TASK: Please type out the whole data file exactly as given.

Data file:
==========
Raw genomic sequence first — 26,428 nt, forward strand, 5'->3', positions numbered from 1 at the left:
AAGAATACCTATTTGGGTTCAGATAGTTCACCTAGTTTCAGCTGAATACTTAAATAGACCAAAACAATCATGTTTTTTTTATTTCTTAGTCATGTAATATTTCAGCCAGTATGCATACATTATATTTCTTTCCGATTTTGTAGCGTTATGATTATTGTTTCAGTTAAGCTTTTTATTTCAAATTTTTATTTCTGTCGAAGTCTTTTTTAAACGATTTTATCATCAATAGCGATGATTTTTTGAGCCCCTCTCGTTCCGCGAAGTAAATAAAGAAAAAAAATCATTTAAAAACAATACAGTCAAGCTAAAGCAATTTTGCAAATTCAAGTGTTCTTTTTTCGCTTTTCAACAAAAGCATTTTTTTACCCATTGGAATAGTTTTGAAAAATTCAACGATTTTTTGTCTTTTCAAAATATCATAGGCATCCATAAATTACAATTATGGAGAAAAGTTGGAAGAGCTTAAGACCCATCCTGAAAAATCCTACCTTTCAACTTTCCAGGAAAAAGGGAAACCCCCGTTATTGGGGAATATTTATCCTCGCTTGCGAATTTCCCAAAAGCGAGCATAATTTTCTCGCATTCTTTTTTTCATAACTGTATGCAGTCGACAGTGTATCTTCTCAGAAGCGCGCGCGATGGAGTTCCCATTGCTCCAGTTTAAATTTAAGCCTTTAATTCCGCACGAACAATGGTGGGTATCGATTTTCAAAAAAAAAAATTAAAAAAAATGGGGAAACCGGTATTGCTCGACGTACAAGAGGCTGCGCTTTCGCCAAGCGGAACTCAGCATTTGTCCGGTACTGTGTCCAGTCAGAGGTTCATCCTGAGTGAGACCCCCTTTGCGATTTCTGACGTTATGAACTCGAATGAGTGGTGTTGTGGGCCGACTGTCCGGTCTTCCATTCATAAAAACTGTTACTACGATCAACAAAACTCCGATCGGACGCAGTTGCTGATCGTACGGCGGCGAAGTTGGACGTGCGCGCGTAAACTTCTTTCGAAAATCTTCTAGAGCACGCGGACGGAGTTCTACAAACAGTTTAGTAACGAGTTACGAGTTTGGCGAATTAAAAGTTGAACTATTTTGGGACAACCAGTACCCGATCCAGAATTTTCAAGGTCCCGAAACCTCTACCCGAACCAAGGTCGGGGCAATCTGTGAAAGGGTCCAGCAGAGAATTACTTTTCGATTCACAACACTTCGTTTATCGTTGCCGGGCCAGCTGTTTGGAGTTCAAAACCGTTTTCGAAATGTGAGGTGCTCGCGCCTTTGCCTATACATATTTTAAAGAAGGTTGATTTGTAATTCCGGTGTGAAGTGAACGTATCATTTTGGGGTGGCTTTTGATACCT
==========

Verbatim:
Raw genomic sequence first — 26,428 nt, forward strand, 5'->3', positions numbered from 1 at the left:
AAGAATACCTATTTGGGTTCAGATAGTTCACCTAGTTTCAGCTGAATACTTAAATAGACCAAAACAATCATGTTTTTTTTATTTCTTAGTCATGTAATATTTCAGCCAGTATGCATACATTATATTTCTTTCCGATTTTGTAGCGTTATGATTATTGTTTCAGTTAAGCTTTTTATTTCAAATTTTTATTTCTGTCGAAGTCTTTTTTAAACGATTTTATCATCAATAGCGATGATTTTTTGAGCCCCTCTCGTTCCGCGAAGTAAATAAAGAAAAAAAATCATTTAAAAACAATACAGTCAAGCTAAAGCAATTTTGCAAATTCAAGTGTTCTTTTTTCGCTTTTCAACAAAAGCATTTTTTTACCCATTGGAATAGTTTTGAAAAATTCAACGATTTTTTGTCTTTTCAAAATATCATAGGCATCCATAAATTACAATTATGGAGAAAAGTTGGAAGAGCTTAAGACCCATCCTGAAAAATCCTACCTTTCAACTTTCCAGGAAAAAGGGAAACCCCCGTTATTGGGGAATATTTATCCTCGCTTGCGAATTTCCCAAAAGCGAGCATAATTTTCTCGCATTCTTTTTTTCATAACTGTATGCAGTCGACAGTGTATCTTCTCAGAAGCGCGCGCGATGGAGTTCCCATTGCTCCAGTTTAAATTTAAGCCTTTAATTCCGCACGAACAATGGTGGGTATCGATTTTCAAAAAAAAAAATTAAAAAAAATGGGGAAACCGGTATTGCTCGACGTACAAGAGGCTGCGCTTTCGCCAAGCGGAACTCAGCATTTGTCCGGTACTGTGTCCAGTCAGAGGTTCATCCTGAGTGAGACCCCCTTTGCGATTTCTGACGTTATGAACTCGAATGAGTGGTGTTGTGGGCCGACTGTCCGGTCTTCCATTCATAAAAACTGTTACTACGATCAACAAAACTCCGATCGGACGCAGTTGCTGATCGTACGGCGGCGAAGTTGGACGTGCGCGCGTAAACTTCTTTCGAAAATCTTCTAGAGCACGCGGACGGAGTTCTACAAACAGTTTAGTAACGAGTTACGAGTTTGGCGAATTAAAAGTTGAACTATTTTGGGACAACCAGTACCCGATCCAGAATTTTCAAGGTCCCGAAACCTCTACCCGAACCAAGGTCGGGGCAATCTGTGAAAGGGTCCAGCAGAGAATTACTTTTCGATTCACAACACTTCGTTTATCGTTGCCGGGCCAGCTGTTTGGAGTTCAAAACCGTTTTCGAAATGTGAGGTGCTCGCGCCTTTGCCTATACATATTTTAAAGAAGGTTGATTTGTAATTCCGGTGTGAAGTGAACGTATCATTTTGGGGTGGCTTTTGATACCT